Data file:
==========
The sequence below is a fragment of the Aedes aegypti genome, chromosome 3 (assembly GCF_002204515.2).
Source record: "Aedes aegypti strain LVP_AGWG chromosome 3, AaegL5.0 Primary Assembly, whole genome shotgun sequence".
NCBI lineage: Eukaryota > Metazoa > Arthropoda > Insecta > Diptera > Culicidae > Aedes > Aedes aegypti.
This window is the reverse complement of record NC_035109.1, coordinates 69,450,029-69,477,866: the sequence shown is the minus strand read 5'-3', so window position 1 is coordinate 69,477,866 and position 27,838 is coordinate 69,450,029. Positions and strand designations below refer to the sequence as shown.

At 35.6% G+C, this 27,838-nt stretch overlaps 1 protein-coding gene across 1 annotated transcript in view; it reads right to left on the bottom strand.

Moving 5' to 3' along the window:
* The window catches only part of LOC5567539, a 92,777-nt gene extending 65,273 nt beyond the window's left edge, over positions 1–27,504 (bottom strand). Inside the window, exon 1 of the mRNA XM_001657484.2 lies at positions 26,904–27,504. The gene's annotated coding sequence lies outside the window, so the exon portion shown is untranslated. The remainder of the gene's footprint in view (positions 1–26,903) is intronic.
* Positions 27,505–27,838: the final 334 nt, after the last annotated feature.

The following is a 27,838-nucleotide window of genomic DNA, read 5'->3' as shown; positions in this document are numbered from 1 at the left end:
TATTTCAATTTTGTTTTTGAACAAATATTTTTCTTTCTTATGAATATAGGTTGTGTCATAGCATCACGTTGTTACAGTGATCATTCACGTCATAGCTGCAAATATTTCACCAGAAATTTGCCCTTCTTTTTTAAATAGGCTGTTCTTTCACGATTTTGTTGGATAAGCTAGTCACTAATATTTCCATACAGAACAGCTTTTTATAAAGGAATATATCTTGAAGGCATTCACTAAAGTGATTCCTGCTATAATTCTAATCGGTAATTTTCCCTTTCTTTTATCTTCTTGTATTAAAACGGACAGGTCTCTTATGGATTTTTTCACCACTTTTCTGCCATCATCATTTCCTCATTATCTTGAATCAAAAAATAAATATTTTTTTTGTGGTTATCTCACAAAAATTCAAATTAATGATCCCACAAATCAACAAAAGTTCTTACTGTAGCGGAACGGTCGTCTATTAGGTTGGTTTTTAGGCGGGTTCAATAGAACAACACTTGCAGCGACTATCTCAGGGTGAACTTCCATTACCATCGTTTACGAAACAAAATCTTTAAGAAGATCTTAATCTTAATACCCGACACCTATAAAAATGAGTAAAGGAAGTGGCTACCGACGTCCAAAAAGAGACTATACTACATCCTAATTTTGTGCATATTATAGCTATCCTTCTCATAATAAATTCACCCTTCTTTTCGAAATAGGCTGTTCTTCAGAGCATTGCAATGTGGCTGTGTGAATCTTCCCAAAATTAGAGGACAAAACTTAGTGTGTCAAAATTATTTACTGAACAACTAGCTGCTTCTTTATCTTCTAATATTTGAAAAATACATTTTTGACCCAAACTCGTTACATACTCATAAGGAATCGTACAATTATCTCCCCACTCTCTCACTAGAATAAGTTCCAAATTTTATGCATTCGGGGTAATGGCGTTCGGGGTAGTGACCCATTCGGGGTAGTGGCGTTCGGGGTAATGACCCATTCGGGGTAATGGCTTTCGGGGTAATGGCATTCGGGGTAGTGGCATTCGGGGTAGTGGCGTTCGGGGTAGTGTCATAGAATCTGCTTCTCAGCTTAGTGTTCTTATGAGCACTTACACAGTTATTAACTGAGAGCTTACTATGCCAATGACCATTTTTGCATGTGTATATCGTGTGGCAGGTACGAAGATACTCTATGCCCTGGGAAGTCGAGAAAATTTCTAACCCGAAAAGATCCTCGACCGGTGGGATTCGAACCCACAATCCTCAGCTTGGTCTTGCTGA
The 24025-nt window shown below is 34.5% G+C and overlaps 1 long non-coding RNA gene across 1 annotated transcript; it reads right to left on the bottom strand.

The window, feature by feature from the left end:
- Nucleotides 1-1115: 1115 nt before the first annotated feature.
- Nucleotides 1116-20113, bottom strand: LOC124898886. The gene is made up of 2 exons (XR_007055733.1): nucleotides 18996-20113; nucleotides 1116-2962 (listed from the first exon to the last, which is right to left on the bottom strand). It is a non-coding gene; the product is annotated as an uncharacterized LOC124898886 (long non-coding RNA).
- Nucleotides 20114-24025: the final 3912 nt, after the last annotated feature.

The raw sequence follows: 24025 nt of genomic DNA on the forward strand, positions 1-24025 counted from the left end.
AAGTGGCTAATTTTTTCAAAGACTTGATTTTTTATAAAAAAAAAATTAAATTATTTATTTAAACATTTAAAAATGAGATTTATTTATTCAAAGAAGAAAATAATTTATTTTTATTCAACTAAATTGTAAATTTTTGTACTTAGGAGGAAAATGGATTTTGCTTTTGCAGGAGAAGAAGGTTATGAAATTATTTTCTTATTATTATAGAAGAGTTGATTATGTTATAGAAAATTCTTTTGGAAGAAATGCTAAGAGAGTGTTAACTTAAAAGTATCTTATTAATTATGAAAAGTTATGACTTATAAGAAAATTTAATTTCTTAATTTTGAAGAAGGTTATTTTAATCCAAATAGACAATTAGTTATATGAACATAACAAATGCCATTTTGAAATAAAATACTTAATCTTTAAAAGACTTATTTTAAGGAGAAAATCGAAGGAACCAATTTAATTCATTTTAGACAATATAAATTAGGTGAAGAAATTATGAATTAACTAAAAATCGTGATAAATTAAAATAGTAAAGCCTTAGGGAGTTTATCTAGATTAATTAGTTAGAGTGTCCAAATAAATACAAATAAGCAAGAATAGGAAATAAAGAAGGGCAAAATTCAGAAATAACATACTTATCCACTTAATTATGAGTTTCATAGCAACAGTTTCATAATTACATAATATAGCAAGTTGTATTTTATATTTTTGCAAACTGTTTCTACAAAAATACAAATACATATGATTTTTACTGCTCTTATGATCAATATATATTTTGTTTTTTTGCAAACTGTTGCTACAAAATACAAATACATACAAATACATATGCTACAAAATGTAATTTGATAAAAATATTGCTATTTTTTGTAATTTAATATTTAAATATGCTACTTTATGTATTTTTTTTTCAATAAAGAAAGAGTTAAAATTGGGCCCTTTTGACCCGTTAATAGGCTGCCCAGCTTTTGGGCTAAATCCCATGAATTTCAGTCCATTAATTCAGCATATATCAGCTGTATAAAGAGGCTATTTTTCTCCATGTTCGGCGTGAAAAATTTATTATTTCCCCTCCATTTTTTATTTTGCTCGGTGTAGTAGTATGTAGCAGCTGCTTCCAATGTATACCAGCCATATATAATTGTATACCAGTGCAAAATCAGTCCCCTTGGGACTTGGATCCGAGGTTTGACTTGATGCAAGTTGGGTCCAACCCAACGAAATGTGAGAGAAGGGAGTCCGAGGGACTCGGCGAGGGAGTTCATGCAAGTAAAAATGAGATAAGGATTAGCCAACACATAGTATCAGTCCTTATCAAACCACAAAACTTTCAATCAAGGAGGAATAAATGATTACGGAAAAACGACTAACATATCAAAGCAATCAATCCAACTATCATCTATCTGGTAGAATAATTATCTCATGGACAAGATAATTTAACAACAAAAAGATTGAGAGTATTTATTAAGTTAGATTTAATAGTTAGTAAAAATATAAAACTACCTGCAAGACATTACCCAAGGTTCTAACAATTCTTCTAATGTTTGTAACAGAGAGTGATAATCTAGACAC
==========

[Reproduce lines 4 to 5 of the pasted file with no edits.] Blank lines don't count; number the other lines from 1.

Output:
This window is the reverse complement of record NC_035109.1, coordinates 69,450,029-69,477,866: the sequence shown is the minus strand read 5'-3', so window position 1 is coordinate 69,477,866 and position 27,838 is coordinate 69,450,029. Positions and strand designations below refer to the sequence as shown.

At 35.6% G+C, this 27,838-nt stretch overlaps 1 protein-coding gene across 1 annotated transcript in view; it reads right to left on the bottom strand.